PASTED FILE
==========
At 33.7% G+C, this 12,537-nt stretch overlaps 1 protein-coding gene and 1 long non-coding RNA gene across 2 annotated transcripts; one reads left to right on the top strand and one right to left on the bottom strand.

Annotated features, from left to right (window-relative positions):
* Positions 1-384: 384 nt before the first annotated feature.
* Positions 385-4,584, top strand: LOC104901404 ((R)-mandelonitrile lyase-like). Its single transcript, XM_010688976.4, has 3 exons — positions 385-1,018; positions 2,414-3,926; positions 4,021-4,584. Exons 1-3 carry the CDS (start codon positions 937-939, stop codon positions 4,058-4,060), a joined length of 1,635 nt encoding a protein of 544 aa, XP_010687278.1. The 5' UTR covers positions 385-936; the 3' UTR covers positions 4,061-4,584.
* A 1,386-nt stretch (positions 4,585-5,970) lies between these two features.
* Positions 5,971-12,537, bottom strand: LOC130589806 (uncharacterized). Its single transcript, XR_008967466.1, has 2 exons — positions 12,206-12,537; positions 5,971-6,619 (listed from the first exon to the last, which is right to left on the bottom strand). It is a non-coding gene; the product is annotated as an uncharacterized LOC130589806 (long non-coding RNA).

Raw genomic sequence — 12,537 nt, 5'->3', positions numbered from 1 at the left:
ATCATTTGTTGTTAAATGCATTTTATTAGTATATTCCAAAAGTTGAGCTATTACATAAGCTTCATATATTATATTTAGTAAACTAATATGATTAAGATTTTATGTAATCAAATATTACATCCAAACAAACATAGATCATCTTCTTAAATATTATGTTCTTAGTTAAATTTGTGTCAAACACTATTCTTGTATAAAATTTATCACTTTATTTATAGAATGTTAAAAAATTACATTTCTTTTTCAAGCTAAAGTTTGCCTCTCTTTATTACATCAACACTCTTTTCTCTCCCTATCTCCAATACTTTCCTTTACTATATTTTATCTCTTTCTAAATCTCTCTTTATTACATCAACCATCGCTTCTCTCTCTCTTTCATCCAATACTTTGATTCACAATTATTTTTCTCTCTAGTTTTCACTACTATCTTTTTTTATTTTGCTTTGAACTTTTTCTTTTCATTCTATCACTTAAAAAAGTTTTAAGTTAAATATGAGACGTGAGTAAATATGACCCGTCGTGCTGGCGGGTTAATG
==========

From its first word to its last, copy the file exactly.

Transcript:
At 33.7% G+C, this 12,537-nt stretch overlaps 1 protein-coding gene and 1 long non-coding RNA gene across 2 annotated transcripts; one reads left to right on the top strand and one right to left on the bottom strand.

Annotated features, from left to right (window-relative positions):
* Positions 1-384: 384 nt before the first annotated feature.
* Positions 385-4,584, top strand: LOC104901404 ((R)-mandelonitrile lyase-like). Its single transcript, XM_010688976.4, has 3 exons — positions 385-1,018; positions 2,414-3,926; positions 4,021-4,584. Exons 1-3 carry the CDS (start codon positions 937-939, stop codon positions 4,058-4,060), a joined length of 1,635 nt encoding a protein of 544 aa, XP_010687278.1. The 5' UTR covers positions 385-936; the 3' UTR covers positions 4,061-4,584.
* A 1,386-nt stretch (positions 4,585-5,970) lies between these two features.
* Positions 5,971-12,537, bottom strand: LOC130589806 (uncharacterized). Its single transcript, XR_008967466.1, has 2 exons — positions 12,206-12,537; positions 5,971-6,619 (listed from the first exon to the last, which is right to left on the bottom strand). It is a non-coding gene; the product is annotated as an uncharacterized LOC130589806 (long non-coding RNA).

Raw genomic sequence — 12,537 nt, 5'->3', positions numbered from 1 at the left:
ATCATTTGTTGTTAAATGCATTTTATTAGTATATTCCAAAAGTTGAGCTATTACATAAGCTTCATATATTATATTTAGTAAACTAATATGATTAAGATTTTATGTAATCAAATATTACATCCAAACAAACATAGATCATCTTCTTAAATATTATGTTCTTAGTTAAATTTGTGTCAAACACTATTCTTGTATAAAATTTATCACTTTATTTATAGAATGTTAAAAAATTACATTTCTTTTTCAAGCTAAAGTTTGCCTCTCTTTATTACATCAACACTCTTTTCTCTCCCTATCTCCAATACTTTCCTTTACTATATTTTATCTCTTTCTAAATCTCTCTTTATTACATCAACCATCGCTTCTCTCTCTCTTTCATCCAATACTTTGATTCACAATTATTTTTCTCTCTAGTTTTCACTACTATCTTTTTTTATTTTGCTTTGAACTTTTTCTTTTCATTCTATCACTTAAAAAAGTTTTAAGTTAAATATGAGACGTGAGTAAATATGACCCGTCGTGCTGGCGGGTTAATG